Don’t Worry, I’m Not All I Seem Either

Right before Christmas, I wrote down the top 19 memories from 2019, but truthfully, they weren’t necessarily my top memories: they were just the ones I wanted to remember. After all, sometimes we just want to forget the painful events that pushed us over or left us gasping for air.

Social media has deluded us into thinking people have picture-perfect lives. Facebook–or Fakebook–and Instagram project an image of captured memories that we want to promote and recall, while ignoring the less desirable ones: marital fights, rebellious kids, death, financial strains, job loss, broken cars, overwhelming emotions, shattered relationships, loneliness, isolation, rejection…add your own hidden images. These pictures don’t get projected on life’s screens, because, quite honestly, they are painful and far from pretty and we often want to pretend they just didn’t happen.

Over my years of blogging, I’ve written several encouraging–I hope–posts regarding depression and anxiety. Because some Christians promote ignorant–albeit well-meaning–commentary on the effects of mental illness and how to cure it (e.g. “you just need more faith,” or “you need to pray more”), I want other strugglers to know, YOU ARE NOT ALONE. More people understand than you may realize. I see you and won’t ask you to do what you can’t. Just as if you had a broken arm, I wouldn’t ask you to swim across the lake. The guilt tactic doesn’t work (I’ve tried it on myself and it’s failed). That said, I’ve rarely just come out and said, “I battle depression and anxiety.” It’s easier to say, “I did…back then,” or “I used to feel that…” or even “here’s how I beat x,y,z”, but the reality is that the last 14 months have been some of the toughest for me emotionally and mentally. Sometimes a battle involves charging up a mountain and sometimes it looks like camping out in a valley. In my fight, I prayed through books on bondage and releasing lies and I prayed with all the bravery I could muster. I exercised more. I changed my diet. I took supplements. I shared my struggles with a few trusted friends. I sought counsel and truth. And a few months ago, I went in for a check-up and started answering my doctor’s more probing questions. Despite my pleasant circumstances. Despite my eternal hope. Despite my deep security in the Lord, I couldn’t shake the dark cloud that pushed me under. God had given me this banner word of victory, so where was my victory? What was I missing, Lord? Am I too stupid or stubborn to get it? Am I blocking my own healing? I finally relinquished the pride that said, “You won’t go on an anti-depressant again.” Man, the internal shaming is real, folks, and the Enemy has a hey-day with it. But after a month of taking a low-dose anti-depressant I looked up one day and realize the dark cloud wasn’t following me. I found a lightness in my heart that hadn’t been there in years. The relief swept over me in grateful waves.

This post isn’t easy for me to write. I’m a rather open book, but some areas are only for those who have proven trustworthy: those who understand me and love me. I’d rather write in generic terms and say, “Here’s what helps, because I’ve figured it out,” but sometimes we need people who are still in the trenches, dirty and sweating and still swinging a sword to pull us up and say, “Hey, I’m here too. But we are fighting together. You aren’t alone.” Someone needs to hear the reality. What we see isn’t always what we surrender. That “put-together” person may have pushed through suicidal thoughts that week. That “happy” face may weep in the shower to keep his family from hearing the grief. That “steady” girl may feel like a wave tossed against a rocky shore.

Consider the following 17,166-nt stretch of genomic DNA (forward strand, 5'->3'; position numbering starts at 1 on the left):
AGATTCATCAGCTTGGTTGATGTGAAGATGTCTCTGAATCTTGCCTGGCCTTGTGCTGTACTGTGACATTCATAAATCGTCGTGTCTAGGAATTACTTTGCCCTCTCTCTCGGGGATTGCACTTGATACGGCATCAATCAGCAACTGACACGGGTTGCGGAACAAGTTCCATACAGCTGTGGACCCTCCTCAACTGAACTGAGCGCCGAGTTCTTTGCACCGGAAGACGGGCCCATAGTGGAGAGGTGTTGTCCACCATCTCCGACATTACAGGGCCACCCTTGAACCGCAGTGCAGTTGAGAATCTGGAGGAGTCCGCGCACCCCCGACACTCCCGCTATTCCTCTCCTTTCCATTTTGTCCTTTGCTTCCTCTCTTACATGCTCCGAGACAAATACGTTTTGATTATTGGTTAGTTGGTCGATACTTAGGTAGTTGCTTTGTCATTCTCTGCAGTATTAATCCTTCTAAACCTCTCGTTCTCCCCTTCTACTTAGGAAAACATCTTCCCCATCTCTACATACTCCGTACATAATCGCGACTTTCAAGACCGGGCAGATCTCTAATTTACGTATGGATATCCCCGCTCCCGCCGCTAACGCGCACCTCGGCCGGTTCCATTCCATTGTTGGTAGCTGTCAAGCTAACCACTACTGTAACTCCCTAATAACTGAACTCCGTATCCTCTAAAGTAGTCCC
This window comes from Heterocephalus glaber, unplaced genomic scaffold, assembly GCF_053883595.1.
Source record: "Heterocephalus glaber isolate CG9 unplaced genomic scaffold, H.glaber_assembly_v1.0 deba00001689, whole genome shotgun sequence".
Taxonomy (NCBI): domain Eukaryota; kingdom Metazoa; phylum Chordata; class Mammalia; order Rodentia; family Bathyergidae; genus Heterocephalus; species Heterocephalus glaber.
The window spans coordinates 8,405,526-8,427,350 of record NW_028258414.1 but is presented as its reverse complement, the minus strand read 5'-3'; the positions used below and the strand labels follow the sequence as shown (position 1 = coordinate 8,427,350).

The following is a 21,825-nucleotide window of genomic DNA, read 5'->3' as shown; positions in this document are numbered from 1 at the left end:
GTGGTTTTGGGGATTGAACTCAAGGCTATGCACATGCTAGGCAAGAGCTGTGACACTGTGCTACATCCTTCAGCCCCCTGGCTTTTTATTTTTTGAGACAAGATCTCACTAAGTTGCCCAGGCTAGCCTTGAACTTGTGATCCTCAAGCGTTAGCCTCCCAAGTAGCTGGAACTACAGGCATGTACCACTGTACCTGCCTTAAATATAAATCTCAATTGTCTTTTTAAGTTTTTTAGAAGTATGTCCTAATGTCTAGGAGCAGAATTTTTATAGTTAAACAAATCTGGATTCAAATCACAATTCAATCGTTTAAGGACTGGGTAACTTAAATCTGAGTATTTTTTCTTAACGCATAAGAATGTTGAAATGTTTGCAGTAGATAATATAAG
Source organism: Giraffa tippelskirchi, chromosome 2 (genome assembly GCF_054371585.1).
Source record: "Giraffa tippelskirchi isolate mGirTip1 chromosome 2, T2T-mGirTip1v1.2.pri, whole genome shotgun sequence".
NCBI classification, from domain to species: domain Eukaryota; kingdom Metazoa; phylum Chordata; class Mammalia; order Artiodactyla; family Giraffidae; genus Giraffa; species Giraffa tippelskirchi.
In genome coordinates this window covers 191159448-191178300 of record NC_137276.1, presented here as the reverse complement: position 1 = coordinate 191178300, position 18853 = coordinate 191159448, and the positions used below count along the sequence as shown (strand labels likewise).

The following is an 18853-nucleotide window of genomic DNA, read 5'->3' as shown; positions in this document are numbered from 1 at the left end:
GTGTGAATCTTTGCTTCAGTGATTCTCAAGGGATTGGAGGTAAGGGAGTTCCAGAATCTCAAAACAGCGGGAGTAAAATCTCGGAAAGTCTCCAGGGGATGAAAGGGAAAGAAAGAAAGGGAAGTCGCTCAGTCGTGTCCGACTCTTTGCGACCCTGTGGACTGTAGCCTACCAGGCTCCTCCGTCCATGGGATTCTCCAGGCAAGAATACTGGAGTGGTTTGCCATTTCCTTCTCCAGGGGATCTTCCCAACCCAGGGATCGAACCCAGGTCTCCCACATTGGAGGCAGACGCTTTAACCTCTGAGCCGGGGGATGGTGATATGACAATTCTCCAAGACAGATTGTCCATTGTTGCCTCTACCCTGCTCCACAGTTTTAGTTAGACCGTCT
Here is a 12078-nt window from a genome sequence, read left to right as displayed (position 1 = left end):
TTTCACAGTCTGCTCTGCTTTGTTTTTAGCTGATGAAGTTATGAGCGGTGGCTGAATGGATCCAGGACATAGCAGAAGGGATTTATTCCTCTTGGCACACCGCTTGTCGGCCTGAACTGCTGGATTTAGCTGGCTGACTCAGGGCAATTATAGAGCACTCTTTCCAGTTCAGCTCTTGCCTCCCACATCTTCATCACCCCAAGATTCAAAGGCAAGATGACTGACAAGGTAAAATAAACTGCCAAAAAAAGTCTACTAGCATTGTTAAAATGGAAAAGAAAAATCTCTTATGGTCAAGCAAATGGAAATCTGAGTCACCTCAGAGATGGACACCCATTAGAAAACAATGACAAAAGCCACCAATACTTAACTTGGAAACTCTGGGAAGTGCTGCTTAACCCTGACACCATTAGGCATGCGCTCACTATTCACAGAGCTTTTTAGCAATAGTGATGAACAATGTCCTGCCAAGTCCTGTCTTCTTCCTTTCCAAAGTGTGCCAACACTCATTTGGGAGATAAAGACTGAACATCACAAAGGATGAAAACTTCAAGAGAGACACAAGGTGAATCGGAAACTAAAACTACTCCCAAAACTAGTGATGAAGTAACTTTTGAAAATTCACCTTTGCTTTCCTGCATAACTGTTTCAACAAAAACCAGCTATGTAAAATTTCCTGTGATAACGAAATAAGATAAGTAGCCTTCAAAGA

Faithful people are still flawed people. Being a person of faith isn’t about fixing, but more falling. We fall into the Lord, relying on Him to carry us when we don’t know how to carry ourselves through the storm.

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Isaiah 41:10 has remained one of those anchoring verses for me, reminding me of whose strength I rely on. It’s not mine. He upholds. He strengthens. He carries me in his hand.

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So, if depression has become the unwelcome houseguest, occupying your space, I want you to know that you ARE understood. Your pain, your struggle, your daily battles are being fought by other brothers and sisters in arms. If you need to see that–truly see that reality–please don’t isolate yourself. Don’t buy the lies that no one is there for you or that your life doesn’t hold meaning or purpose. You do matter. You are highly valuable. You don’t have to do this alone. You can get help. You have fellow sojourners that care deeply for you. Not everyone will understand but some will. I am here with you, friend.

Prayer Over Yourself:

Lord, grant me wisdom to see what I need and where you want to take me in this journey. Help me to fight with your strength and to fall into your arms when I feel weak and worn-out. You are my Light, my Hope, my Joy, and my Truth. Surround me with brothers and sisters who will fight alongside me and challenge and encourage me, persevering toward the glorious end. You are faithful and merciful and good, Father. Amen.

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